Ron Howard’s Solo: A Star Wars Story lives up to its namesake’s high-risk, higher-reward reputation. Given the unceremonious mid-shoot departure of the original directors—Phil Lord and Chris Miller, whose claims to fame include, lest we forget, a 100-minute toy commercial and a reboot of a beloved 1980s television series—one could hardly be blamed for wondering if Disney’s strategy of releasing at least one Star Wars film per year until the formula was no longer profitable had been accelerated into premature overdrive. After all, the current era’s Disney/Marvel/Lucasfilm/DC studio blockbusters bear less resemblance each summer to actual narratives and more to product demos made of nothing but digital trade-show razzle dazzle.
A malformed fiasco at the level of 2015’s Fantastic Four would at least be more challenging to the viewer than seeing the same film’s corpse successfully re-embalmed every six to 12 months. The imprint of Star Wars on everyday American life now feels so despotic that it’s too much to ask a film like Solo to be moving or thrilling as a piece of cinema. Given the suffocating strictures of fan expectations and the imperial template, the only question is whether it successfully avoids embarrassing the brand—whether, indeed, it works.
For a boardroom executive, there may be no less threatening a pinch hitter in Hollywood than Howard, under whose guidance Solo succeeds well enough at fulfilling this minimum obligation. Lawrence and Jonathan Kasdan’s script adds a few creative doodles to the margins of a beyond-stale template, itself an obvious rip-off of the inciting spectacles of early-20th-century cinema: the war picture, the cowboy shoot-’em-up, the lurid exotica. Solo introduces canonical characters as improbably younger selves, making for a surreal remake-as-prequel: Han Solo (Alden Ehrenreich) and Lando Calrissian (Donald Glover) perform not just as established action figures, but as sly riffs on Harrison Ford and Billy Dee Williams’s performances in The Empire Strikes Back. (Mel Brooks’s Spaceballs could never have guessed the prescience in its kiss-off joke about “Spaceballs II: The Search for More Money.”)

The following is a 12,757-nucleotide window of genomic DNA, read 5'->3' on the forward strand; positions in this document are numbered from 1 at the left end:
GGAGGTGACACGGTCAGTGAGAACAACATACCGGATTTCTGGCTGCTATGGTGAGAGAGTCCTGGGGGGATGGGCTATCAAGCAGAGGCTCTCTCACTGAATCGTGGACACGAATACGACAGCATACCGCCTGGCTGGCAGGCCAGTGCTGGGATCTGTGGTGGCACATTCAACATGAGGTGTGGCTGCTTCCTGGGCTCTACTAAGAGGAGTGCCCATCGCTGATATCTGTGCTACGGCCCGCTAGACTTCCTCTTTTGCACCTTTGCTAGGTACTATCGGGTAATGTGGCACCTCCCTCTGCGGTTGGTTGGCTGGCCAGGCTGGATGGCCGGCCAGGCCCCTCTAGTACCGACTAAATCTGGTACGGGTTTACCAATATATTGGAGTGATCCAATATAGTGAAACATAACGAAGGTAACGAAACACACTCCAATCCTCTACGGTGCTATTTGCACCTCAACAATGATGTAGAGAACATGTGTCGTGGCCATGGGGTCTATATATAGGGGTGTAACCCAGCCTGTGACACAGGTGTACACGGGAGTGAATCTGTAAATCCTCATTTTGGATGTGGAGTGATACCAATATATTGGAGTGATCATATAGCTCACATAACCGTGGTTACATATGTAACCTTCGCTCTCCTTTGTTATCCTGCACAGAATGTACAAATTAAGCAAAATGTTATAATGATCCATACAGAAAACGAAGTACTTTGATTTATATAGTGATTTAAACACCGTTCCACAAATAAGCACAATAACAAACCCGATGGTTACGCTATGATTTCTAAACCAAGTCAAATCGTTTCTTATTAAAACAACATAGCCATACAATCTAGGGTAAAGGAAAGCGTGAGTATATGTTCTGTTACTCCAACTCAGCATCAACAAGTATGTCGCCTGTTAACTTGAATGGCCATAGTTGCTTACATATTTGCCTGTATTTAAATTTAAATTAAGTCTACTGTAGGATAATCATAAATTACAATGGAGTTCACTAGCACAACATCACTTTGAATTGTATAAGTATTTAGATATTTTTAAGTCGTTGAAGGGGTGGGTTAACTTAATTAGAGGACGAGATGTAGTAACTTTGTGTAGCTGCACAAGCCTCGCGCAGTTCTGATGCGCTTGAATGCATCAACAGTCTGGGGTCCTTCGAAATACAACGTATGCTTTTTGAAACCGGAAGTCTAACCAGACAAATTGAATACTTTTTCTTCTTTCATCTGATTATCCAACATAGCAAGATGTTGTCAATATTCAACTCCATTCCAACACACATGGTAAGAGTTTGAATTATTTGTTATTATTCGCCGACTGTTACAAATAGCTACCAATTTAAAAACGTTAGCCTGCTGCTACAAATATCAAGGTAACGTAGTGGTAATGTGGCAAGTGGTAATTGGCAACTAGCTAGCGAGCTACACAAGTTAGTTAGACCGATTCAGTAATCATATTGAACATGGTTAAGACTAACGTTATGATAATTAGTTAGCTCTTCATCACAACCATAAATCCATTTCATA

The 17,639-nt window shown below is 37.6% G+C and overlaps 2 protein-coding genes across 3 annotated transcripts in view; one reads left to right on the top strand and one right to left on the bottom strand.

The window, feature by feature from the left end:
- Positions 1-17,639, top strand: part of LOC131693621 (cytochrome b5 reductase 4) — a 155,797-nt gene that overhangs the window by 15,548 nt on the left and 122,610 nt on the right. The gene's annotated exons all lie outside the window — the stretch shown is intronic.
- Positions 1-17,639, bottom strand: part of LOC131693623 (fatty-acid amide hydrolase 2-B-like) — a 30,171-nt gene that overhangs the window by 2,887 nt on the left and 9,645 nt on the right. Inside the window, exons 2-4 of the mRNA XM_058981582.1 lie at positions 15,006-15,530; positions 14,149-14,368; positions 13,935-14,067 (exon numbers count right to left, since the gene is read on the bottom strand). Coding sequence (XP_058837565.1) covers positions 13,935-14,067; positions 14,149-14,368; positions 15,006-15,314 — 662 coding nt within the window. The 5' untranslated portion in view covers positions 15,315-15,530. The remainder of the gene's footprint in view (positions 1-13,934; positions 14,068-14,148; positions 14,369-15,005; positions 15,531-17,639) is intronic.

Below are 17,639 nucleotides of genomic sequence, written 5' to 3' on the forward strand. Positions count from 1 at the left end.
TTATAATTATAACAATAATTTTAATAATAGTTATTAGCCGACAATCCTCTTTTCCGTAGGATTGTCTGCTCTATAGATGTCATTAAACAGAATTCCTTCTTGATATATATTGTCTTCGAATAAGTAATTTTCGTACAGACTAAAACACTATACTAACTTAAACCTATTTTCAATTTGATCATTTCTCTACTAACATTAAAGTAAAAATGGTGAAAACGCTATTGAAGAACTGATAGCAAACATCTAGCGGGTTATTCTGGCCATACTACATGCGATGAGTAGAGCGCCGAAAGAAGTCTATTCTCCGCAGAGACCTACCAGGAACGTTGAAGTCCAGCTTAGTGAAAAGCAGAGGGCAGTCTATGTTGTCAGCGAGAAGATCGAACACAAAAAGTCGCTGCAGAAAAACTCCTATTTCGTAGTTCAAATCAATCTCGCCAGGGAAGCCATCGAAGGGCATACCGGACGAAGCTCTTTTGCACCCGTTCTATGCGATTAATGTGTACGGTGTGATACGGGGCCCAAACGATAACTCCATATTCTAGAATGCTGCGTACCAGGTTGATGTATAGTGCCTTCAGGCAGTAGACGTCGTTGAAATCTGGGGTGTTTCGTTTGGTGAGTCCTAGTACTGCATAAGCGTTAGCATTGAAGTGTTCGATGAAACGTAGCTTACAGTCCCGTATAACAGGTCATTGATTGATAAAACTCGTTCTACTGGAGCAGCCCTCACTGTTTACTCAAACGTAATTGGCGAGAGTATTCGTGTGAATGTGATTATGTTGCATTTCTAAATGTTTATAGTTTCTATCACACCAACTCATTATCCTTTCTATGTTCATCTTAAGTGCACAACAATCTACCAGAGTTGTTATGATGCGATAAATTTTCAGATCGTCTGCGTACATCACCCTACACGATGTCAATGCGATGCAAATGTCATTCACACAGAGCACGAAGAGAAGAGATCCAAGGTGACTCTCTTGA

Having escaped his home-planet of Corellia, but not without being separated from his childhood sweetheart, Qi’Ra (Emilia Clarke), Solo begins a long apprenticeship under Tobias Beckett (Woody Harrelson), a petty thief disguised as an imperial officer. Beckett’s crew of rip-off artists includes a wisecracking alien, Rio (voiced by Jon Favreau), and Val (Thandie Newton), Beckett’s sometimes girlfriend. In this transient, filthy new life, Solo’s sole mission is to earn enough to buy his own ship, so he can return to Corellia and find Qi’Ra, but they’re reunited within Solo’s first act, as Beckett and Solo begin doing work for a very unsavory organization Crimson Dawn, lorded over by a space-alcoholinated mercenary named Dryden Vos (Paul Bettany).
This is another quarter-billion-dollar installment in the world’s longest and most expensive screensaver.
Since Han Solo always represented the sneering, cynical flipside to the Skywalker clan’s gee-whiz journey of Jedi self-discovery, spiritual breakdown, and forgiveness, much of Solo concerns its namesake figuring out how to tell actual good guys from the bad ones. This theme is driven home in the film’s worst passages of dialogue, most of them between Solo and Qi’Ra, who ominously assures him she’s not the same girl he once knew. Eventually their association with Vos leads Solo to discover an oppressed desert community, Howard’s film picking up the thread of belabored wokeness that marked The Last Jedi’s most frantic fumbles in the name of political urgency.
The more you remember from the original movies, the more ingenious this maneuver is: spinning the sow’s ear of Lucas’s casually racist outer-space evocations into a silk purse of 21st-century populism, complete with shout-outs to anticolonial freedom struggles and against arms trafficking. Representation indeed leaves an impact, but boycotting Disney would leave a bigger one. It’s hard to say what really results from these corporate winks at global inequality, but they will doubtlessly date the new Star Wars films more conspicuously than any hairdo or hemline from Lucas’s original trilogy.
Solo’s rapport with Lando, whose younger self is revealed as something of a robo-sexual, is the most winning through line of Howard and the Kasdans’ approach. It doesn’t merely make obvious the comfort-food imperative of keeping this mythology alive—which is to say, profitable—but also proves it can still find ways to be legitimately satisfying. It’s not enough to hide the obvious ideological problem of willfully retreating to childhood in the face of real-world problems, nor the consolidated efforts of an unwieldy and arch-conservative private company to make said retreat into a national pastime; Solo’s best moments are almost entertaining enough to make you forget about all that. Otherwise, it feels like what it appears to be: another quarter-billion-dollar installment in the world’s longest and most expensive screensaver. There’s no doubt the abundant computer graphics were already mid-render when the original filmmakers were fired, and so the human components come off as interchangeable as they probably were.